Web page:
I sometimes focus on lesser known Thai dishes, of which miang kham is hopefully not one. This little snack has a tendency to imprint an enduring memory, so if you've had it then you know exactly what I mean. Vegan miang kam is less prevalent outside of vegan restaurants and the annual semi-nationwide Thailand Vegetarian Festival, but if you've got access to basic Southeast Asian ingredients then you can easily make it at home.
Miang are an entire category of Thai snacks that involve ingredients wrapped in individual leaves to be eaten in one bite, but outside of Thailand miang kham is perhaps the most well known (and by far the most universally favoured) of this range. Eclectic textures and a rainbow of flavours ensure miang kham contains everything in just one slick mouthful. This is a snack everyone who tries it loves, and it’s not at all difficult to make.
Miang kam, if bought from a street vendor, is typically sold in one of two ways. The vendor might mix everything together (Figure A, above), bundle the leaves up, and sell them on a skewer with 4-5 pieces (Figure B, above, on rightmost tray). This is fast food style, for you to eat in the moment, on the go. The other method is to package up all of the ingredients individually (Figure B, leftmost tray) so you can take them home and compose the miang yourself.
The flavour of miang kam
With each bite—one leaf wrapped parcel—comes the spectrum of flavours typically associated with central Thai cuisine. Lime and tamarind bring a sour note, as well as a hint of bitterness from the citrus rind. There’s a tinge of spicy heat from fresh chilli and zingy warmth from ginger. Toasted coconut and peanuts provide nuttiness while fresh shallot adds a bite of pungency. The palm sugar sauce imparts caramel like sweetness as well as salt and umami from the addition of vegan shrimp paste (or miso) and soy sauce. Additional toasted aromatics in the sauce also carry a mellow camphor like, slightly woody taste through the sauce.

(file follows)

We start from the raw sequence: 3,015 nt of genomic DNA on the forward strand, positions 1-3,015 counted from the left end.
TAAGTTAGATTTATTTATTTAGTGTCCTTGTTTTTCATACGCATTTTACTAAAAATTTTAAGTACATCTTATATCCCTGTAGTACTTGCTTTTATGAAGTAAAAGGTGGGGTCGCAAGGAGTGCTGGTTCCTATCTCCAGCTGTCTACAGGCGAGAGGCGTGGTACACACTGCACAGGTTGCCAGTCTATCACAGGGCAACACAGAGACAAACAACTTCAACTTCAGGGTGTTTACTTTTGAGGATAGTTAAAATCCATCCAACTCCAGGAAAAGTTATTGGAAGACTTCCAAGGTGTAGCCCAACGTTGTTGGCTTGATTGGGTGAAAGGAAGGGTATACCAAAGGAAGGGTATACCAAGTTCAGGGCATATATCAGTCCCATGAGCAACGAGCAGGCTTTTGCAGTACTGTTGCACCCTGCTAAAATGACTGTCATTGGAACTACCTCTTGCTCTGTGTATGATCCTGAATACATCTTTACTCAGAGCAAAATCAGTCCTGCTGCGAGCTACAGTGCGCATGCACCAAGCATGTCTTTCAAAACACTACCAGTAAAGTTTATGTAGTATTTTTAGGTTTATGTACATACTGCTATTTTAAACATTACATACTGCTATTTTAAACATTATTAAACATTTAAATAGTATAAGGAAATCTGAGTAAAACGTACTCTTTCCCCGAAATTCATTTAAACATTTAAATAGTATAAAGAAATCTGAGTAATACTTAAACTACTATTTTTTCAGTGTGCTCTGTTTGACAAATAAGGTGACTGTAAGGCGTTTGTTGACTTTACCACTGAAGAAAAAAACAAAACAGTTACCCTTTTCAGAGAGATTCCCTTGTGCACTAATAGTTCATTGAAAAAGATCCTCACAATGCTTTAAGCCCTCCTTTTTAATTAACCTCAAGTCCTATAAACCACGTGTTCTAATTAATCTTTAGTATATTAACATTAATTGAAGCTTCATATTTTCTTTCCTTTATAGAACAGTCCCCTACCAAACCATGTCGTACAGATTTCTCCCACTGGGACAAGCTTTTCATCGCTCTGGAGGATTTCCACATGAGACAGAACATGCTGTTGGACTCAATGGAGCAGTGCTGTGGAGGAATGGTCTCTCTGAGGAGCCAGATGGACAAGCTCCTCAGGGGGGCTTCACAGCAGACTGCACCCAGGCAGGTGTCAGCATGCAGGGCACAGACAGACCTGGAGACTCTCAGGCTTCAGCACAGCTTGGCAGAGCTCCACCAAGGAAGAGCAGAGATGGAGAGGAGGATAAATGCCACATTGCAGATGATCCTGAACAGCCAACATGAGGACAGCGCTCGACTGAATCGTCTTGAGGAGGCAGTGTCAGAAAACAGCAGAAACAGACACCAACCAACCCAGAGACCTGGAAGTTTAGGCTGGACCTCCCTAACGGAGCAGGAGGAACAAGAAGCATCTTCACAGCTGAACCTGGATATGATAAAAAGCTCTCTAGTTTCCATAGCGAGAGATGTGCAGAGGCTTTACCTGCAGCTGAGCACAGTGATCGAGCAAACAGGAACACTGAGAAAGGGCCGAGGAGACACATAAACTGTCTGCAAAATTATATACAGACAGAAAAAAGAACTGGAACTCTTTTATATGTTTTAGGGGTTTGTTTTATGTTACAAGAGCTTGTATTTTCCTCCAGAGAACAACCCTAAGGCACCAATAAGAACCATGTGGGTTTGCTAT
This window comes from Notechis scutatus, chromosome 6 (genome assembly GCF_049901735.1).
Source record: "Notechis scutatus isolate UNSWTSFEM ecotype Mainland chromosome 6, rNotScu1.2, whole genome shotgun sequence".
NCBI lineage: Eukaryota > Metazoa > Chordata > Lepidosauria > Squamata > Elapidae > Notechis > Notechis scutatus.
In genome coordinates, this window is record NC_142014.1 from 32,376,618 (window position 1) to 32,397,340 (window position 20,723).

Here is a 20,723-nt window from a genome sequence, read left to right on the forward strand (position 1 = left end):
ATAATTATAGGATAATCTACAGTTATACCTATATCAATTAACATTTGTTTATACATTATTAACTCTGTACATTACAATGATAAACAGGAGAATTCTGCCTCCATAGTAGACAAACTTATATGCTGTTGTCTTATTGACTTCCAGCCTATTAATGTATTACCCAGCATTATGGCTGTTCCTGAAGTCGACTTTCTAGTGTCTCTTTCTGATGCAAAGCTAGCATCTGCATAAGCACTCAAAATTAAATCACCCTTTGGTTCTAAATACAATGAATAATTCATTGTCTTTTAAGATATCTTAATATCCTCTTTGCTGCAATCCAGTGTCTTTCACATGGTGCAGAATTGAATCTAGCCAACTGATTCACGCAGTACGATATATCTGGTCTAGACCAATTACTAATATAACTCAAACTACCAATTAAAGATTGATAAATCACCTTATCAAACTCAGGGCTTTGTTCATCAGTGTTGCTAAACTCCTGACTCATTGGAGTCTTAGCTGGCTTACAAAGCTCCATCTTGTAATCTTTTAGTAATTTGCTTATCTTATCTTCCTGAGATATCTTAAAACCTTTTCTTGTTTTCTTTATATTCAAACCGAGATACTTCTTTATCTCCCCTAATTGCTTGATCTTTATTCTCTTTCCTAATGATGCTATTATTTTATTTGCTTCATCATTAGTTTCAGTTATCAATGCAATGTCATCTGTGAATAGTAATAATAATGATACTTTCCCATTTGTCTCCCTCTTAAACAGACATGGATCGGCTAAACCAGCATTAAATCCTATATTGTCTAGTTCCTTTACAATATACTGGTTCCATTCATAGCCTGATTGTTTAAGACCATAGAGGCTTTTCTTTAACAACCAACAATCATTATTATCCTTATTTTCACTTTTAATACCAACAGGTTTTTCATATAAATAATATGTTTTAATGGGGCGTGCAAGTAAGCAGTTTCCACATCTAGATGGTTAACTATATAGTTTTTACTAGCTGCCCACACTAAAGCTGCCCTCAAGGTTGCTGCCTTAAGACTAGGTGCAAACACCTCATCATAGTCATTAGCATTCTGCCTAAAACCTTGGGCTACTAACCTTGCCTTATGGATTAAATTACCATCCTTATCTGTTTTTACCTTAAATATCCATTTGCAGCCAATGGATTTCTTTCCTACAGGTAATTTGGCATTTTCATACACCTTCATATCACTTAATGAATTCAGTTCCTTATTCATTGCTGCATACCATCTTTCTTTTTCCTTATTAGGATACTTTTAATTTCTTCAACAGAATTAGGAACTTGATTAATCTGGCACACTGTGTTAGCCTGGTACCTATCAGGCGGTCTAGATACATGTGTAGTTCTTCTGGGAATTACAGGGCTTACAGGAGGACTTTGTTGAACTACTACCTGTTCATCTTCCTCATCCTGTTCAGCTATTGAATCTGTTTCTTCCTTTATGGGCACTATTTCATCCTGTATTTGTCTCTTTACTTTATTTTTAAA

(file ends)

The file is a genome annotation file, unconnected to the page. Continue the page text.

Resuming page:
Is it miang kham or miang kam?
History of miang kham
While the flavour components of miang kam represent that of how central Thai cuisine is conceived of both at home and abroad, as a balance of the universal tastes, the concept of miang came from Thailand's North.
Miang originates in Northern Thailand, where the word refers to fermented tea leaf (similar to lahpet in Burma). Tea in this form is used for chewing or eating, not for brewing an infusion to drink. This miang is made by selecting tender leaves, typically (but not always) from the top growth of the assamica variety of the tea plants camellia sinensis and/or camellia taliensis (wild tea plant). The leaves are steamed for a couple of hours before they are fermented for up to a year.
Fermented miang is sour and astringent, quite unlike miang kam.